We’re sending to Washington people who get their whole identity out of being a political figure. The majority of government people in Washington are people who are ego-needy, who love to get stroked.
You’ve talked about Social Security.
Half of the people collecting Social Security disability are not truly disabled. The Social Security administration moved them into the disability program because that’s another safety net. Consequently, Social Security disability is out of money and borrowing from the Social Security system, which will go bankrupt much sooner than it would have.
We need more oversight?
Congress ought to ask about laws passed: Do they work? Are they cost-efficient? There are 68 job-training programs, $18 billion a year. People have gamed the federal government by creating a job-training industry.
So you think we’re in big trouble.
How do we cheat history and not go down the same road every other republic known to man has gone down? We’re well down that road now.
How do we put the genie back in the bottle?
That’s where a convention of states comes in. A balanced budget amendment won’t fix our country. We need to limit the scope and jurisdiction of the federal government. The founders believed more in the state legislatures than they did the federal government, so they had state legislatures electing senators. When we passed the 17th amendment so senators are elected rather than controlled by their state legislatures, states lost power over Congress.
Should that be undone?
Absolutely. Also, when the Senate first started and until the 20th century, filibusters meant you had to have agreement to move forward on anything—which means you forced compromise among disparate views. The founders did that so we wouldn’t have factionalization. Today, the hard-left/press faction wants government to be in control and provide everything for everybody. It and the conservative faction are at loggerheads, because you no longer have forced compromise in Washington and the U.S. Senate.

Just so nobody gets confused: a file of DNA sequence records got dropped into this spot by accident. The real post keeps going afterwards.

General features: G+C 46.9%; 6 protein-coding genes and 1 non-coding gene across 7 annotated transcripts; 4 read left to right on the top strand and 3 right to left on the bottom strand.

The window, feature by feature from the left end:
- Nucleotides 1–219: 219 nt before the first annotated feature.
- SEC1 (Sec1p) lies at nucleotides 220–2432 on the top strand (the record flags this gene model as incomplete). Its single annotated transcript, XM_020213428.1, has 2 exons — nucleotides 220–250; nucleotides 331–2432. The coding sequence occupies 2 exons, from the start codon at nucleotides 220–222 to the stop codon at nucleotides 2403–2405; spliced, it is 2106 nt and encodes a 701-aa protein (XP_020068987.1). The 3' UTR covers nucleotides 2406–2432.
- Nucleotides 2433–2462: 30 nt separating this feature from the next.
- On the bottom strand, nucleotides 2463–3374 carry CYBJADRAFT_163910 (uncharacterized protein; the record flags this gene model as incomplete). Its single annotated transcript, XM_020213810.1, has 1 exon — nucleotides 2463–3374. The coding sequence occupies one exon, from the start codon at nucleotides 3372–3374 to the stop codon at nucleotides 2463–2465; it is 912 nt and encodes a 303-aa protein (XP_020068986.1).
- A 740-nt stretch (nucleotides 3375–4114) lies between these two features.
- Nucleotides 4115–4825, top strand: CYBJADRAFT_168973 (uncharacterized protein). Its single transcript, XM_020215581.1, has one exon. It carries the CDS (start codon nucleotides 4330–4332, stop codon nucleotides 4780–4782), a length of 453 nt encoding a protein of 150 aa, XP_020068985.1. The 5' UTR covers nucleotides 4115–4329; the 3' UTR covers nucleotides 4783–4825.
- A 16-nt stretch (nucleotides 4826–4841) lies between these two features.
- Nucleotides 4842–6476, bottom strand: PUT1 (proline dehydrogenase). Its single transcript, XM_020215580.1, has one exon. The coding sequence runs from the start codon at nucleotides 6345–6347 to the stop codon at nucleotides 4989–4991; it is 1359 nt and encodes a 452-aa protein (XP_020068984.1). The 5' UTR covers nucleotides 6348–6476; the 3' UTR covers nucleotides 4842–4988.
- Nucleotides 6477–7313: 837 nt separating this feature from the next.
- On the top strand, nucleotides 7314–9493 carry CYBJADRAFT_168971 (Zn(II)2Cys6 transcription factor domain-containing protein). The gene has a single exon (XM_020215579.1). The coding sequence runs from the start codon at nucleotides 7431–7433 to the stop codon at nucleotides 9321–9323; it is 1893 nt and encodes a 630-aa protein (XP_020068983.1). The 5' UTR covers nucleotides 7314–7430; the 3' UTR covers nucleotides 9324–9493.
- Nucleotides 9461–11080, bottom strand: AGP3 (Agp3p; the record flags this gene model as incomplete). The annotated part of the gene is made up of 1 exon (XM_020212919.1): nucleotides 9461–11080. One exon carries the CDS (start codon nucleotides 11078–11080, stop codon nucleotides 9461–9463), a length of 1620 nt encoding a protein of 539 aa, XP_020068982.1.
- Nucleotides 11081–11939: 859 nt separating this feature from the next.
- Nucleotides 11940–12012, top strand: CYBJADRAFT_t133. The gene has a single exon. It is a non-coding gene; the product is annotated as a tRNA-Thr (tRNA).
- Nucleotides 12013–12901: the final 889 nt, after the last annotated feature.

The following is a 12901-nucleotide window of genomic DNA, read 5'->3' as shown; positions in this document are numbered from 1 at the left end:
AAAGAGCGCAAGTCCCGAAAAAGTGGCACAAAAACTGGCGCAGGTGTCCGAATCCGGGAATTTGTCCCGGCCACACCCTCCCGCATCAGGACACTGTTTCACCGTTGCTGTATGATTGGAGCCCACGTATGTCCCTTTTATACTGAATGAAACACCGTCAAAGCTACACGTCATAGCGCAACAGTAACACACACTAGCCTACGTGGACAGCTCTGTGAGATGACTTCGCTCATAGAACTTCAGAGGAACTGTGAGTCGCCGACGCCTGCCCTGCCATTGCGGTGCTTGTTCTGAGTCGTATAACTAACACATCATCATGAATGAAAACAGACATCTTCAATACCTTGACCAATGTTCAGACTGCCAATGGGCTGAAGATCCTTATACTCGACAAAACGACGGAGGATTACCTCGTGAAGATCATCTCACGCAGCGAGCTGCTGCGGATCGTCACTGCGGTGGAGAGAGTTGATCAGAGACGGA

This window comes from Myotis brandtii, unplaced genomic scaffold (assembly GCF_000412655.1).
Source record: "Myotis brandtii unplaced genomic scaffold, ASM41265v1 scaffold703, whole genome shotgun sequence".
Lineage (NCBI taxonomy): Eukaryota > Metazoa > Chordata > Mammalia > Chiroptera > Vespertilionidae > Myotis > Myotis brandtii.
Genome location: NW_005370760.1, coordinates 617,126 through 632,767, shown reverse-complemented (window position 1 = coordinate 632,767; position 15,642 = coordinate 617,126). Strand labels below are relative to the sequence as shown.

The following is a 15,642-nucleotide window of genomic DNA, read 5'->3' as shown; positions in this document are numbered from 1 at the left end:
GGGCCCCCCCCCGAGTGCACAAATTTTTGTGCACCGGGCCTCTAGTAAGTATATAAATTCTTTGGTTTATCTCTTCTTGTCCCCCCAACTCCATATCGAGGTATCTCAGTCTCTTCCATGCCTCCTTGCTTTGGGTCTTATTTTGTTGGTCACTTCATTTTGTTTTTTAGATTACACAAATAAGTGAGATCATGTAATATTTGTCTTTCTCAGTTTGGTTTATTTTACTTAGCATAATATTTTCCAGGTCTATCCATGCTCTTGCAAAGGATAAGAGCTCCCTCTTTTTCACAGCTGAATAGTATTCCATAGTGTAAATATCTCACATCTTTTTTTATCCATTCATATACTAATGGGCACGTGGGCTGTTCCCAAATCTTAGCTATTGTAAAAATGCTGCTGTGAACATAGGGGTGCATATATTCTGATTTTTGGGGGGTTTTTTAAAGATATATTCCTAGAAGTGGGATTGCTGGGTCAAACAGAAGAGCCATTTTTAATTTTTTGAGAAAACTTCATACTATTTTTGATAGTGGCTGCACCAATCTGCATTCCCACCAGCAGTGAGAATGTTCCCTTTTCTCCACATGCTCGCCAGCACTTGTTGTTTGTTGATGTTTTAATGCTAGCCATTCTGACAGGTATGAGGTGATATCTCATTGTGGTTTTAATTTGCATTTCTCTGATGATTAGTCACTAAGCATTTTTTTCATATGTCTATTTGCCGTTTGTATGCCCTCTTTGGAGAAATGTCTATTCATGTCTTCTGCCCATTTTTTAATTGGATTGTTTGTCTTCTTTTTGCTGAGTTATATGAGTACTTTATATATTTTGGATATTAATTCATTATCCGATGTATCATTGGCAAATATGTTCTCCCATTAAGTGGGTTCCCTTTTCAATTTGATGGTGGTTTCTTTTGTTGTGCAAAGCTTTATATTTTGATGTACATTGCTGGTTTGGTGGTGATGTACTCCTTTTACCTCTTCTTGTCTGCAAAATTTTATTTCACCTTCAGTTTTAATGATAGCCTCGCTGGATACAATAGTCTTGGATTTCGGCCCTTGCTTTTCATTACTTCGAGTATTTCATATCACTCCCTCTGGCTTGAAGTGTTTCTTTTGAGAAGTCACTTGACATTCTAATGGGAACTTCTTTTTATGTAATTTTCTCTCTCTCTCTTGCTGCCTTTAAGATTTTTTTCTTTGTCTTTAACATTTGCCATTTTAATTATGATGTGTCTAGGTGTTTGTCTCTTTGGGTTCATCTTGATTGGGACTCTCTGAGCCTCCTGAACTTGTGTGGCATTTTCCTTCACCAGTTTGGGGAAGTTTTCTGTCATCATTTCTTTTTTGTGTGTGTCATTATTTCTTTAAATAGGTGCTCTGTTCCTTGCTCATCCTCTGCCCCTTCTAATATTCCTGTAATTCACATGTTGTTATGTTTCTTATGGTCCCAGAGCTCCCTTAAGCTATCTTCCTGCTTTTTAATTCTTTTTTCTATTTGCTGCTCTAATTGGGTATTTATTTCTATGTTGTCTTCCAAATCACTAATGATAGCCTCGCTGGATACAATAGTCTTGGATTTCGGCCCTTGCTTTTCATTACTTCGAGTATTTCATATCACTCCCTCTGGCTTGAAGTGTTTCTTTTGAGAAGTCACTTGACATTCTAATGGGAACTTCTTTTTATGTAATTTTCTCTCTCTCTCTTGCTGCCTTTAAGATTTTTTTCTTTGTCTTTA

Is the movement to get rid of the Electoral College significant?
That movement says: Majority rules! This country has stayed together because of the Electoral College.
We have a higher percentage of our population in prison than the Chinese, the Russians, and others have. How do we reduce that number?
Don’t have stupid incarcerations. We know drug rehab works 70 percent of the time, so we have a lot of drug courts in Oklahoma. If we didn’t, we wouldn’t have enough places to imprison lots of drug users.
How do we reduce the number of abortions?
You’re not going to do it through the law. You have to change hearts so they value life, and innocent life more than convenience. The best privilege I had was delivering “oopses.” I delivered the “oops” of one lady who was 53: Her kids were in their 20s, she had a new baby, and it was the best thing that had ever happened in her life. Lots of women came to me with complications from their sterilization: They got pregnant. I never found one who didn’t say this was the best thing that ever happened.
Do you still deliver babies?
No, I quit 16 or 18 months ago. The Affordable Care Act got me out of it.
But it was a satisfying line of work?
It was the greatest privilege I ever had in my life. Far better than serving in the Senate. To be trusted with physical, emotional, and spiritual care, to be a mentor to people. The greatest thing in the world is to watch a dad’s eyes as his child is born, to watch those tears that well up in this big ole brute when he sees his child. It’s a privilege to be able to experience that.